Join Us for IORE’s February 2015 Ocean Connector Event

The next Institute for Ocean Research Enterprise (IORE) OCEAN CONNECTOR event will be held at 4:00 p.m. on Thursday, February 26, 2015 in Halifax, Nova Scotia.

Save the date, and join us for a special student-focused event featuring a panel of experts, our own Dr. Sherry Scully, and networking opportunities!

When:  4:00 p.m. on Thursday, February 26, 2015

Where: T-Room, J Building, Dalhousie University-Sexton Campus, 1360 Barrington Street, Halifax, Nova Scotia

RSVP:  Dr. Sherry Scully –


January 29 Ocean Connector Presentation by Dalhousie’s Dr. Susanne Craig on Ocean Optical Measuremenents

Susanne gave a great talk about the past, present and future of ocean optical measurements at the Ocean Connector event on January 29 at the T-Room.   She took us all the way back to the invention of the Secci disk in the 19th century up to the modern day use of colour satellites and in situ sensors.   The talk finished with a very interesting discussion of how autonomous air vehicles may become a popular platform for ocean optical measurements.   This resulted in a good discussion among those present about how industry might best engage on this future research trend.

35 Years of tracking sparks ideas and opportunity

In Mark McIntyre’s discussion at last week’s Ocean Connector he described the rapid evolution over the past 35 years of ideas and technologies for tracking man-made things that move under the ocean, on the ocean and over the ocean (sea, land, air and space). He described each idea in an organized way that left biologists and oceanographers thinking of new ideas for tracking fish and marine mammals for scientific purposes.

On the other side of the coin, Mark also showed that some of the technology ideas that have been used to track tagged fish for years are only now being adopted for tracking commercial aircraft around the globe. The talk generated a great deal of interest and sparked more interaction between those who want to track fish and those who want to develop the technology to track fish.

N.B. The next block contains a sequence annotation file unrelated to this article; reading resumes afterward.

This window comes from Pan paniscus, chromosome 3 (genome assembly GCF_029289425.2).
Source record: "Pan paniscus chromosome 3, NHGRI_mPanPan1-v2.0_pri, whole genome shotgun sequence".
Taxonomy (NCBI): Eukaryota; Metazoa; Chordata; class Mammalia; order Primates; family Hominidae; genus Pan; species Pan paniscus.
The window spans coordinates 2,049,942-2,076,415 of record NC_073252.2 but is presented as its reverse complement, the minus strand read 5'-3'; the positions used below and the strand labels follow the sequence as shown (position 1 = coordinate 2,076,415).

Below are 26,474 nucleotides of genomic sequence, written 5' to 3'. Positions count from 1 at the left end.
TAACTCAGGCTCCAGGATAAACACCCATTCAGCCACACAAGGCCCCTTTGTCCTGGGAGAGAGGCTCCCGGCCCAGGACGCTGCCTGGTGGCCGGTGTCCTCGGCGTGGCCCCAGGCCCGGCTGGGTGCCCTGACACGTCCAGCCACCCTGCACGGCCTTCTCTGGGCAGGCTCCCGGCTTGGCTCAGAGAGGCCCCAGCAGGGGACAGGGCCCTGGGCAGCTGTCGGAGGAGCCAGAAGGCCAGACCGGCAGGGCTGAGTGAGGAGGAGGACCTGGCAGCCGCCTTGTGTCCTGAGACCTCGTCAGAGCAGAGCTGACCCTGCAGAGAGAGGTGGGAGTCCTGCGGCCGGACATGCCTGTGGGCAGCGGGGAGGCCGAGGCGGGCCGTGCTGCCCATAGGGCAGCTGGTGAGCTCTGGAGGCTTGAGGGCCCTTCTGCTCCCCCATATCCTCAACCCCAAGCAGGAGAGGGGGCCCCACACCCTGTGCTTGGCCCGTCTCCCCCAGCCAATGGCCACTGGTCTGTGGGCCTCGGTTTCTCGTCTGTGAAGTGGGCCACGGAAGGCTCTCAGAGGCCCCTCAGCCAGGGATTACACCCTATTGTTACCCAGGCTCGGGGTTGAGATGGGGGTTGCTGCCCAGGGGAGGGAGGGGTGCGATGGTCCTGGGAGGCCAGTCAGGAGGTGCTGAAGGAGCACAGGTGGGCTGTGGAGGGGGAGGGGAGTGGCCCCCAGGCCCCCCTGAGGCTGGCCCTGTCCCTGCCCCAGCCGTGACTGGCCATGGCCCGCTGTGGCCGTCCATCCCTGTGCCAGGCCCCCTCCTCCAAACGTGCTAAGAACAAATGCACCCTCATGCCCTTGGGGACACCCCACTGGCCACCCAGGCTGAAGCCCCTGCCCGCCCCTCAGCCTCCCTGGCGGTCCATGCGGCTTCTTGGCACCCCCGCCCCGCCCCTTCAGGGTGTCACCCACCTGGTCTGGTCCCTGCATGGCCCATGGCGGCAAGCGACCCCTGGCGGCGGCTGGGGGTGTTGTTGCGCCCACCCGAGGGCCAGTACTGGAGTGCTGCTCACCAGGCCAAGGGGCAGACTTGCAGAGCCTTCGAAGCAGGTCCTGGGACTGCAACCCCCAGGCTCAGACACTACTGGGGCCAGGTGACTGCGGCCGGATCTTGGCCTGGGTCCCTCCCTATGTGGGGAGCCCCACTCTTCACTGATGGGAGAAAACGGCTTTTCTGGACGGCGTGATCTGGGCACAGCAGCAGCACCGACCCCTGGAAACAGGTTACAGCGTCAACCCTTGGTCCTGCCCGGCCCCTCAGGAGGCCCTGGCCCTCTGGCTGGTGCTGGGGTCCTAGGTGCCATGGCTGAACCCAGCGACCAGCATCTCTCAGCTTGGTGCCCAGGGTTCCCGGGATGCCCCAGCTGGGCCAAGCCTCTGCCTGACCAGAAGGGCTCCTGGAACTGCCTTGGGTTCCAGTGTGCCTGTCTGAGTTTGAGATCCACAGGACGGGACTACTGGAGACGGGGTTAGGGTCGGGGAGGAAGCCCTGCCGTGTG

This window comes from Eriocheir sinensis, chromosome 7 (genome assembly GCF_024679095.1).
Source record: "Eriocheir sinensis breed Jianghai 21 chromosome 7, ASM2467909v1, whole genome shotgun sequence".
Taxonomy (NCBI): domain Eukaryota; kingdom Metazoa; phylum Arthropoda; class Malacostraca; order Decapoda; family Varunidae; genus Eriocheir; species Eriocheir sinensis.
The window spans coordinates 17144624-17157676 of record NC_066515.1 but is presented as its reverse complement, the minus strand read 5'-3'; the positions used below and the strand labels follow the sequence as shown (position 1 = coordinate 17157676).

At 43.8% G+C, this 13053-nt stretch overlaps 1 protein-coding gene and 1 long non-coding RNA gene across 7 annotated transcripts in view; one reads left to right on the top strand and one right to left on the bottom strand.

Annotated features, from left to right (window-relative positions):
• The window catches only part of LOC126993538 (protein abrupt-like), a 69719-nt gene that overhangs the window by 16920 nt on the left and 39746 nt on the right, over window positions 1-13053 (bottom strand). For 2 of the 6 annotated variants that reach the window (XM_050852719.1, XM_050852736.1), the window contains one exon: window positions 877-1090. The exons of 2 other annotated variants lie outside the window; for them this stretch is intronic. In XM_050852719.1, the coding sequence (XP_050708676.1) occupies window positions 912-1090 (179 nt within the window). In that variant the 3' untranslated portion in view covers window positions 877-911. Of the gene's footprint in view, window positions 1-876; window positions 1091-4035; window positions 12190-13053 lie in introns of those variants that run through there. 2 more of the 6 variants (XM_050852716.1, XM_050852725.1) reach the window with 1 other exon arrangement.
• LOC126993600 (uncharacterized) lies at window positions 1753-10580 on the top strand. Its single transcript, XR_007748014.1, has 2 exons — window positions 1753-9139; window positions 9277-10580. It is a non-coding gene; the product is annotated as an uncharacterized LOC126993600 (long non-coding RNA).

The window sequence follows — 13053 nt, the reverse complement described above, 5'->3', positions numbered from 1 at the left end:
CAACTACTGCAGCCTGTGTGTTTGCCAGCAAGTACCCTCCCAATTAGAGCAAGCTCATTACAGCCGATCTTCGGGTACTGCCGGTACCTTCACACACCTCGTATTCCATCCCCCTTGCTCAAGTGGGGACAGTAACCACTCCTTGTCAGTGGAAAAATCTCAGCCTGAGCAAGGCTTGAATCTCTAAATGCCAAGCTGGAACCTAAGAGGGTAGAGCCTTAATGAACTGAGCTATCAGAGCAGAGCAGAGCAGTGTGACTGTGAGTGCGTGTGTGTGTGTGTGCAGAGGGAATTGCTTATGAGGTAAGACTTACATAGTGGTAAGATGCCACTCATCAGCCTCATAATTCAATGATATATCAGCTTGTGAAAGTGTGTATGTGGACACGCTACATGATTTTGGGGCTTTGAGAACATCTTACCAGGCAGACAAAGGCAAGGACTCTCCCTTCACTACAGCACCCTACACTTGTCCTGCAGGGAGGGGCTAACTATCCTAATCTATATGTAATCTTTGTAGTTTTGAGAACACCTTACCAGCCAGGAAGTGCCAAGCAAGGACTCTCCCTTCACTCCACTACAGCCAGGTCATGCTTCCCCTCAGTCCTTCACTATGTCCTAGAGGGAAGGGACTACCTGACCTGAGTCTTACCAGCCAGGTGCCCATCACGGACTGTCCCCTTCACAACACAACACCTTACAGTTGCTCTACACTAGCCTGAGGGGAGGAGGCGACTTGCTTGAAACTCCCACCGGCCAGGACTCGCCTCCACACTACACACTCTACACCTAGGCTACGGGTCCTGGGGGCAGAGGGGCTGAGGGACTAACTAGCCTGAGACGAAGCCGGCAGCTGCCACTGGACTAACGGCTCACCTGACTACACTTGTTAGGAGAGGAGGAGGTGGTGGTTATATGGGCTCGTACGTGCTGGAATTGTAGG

Some attendants were left so inspired by Mark’s talk that they felt it could be taken to a higher level discussion on “what are the fundamental research questions for particular problems?” or said another way “what type of tracking information do we need to gather?”  These types of questions will give a sense for which problems we (industry) should be focusing on and/or what specific answers researchers (academia) are looking for (and see value in).

35 years of tracking things under, on and over the ocean – Nov. 27

Don’t Miss the Next Ocean Connector!

When: Nov 27, 2014
Who: Dr. Mark McIntyre, Principal Scientist (Retired), Defence R&D Canada – Atlantic
Where: T-Room
What: “Tracking Things Under, On and Over the Ocean: Lessons Learned From 35 years of Trying”!

Humans have always had the ability to track things. We use our our senses to make sure we know what we need to be aware of as we move through our environment. We use this information to make sure we don’t run into things (navigation), to learn about things we’d like to capture or study (surveillance) and to help us know who we’d like to socialize with (communication). Over the past 100 years, Communication, Navigation and Surveillance (CNS) technologies have improved radically with exponentially growing geospatial coverage. This is especially true over the past 35 years, the span of the author’s career at Defence R&D Canada. The purpose of this talk is to provide a retrospective look at the evolution of CNS technologies as they have been used in underwater surveillance, surface vessel navigation and aircraft monitoring (with a quick foray into cyberspace.) A goal of the talk is to help identify CNS technologies and concepts that might be of interest to those who want to monitor fish and marine mammals in oceans, lakes and rivers around the world. Much of this talk is based on the author’s 35 years experience at DRDC but none of the discussion represents an official government view of the the world.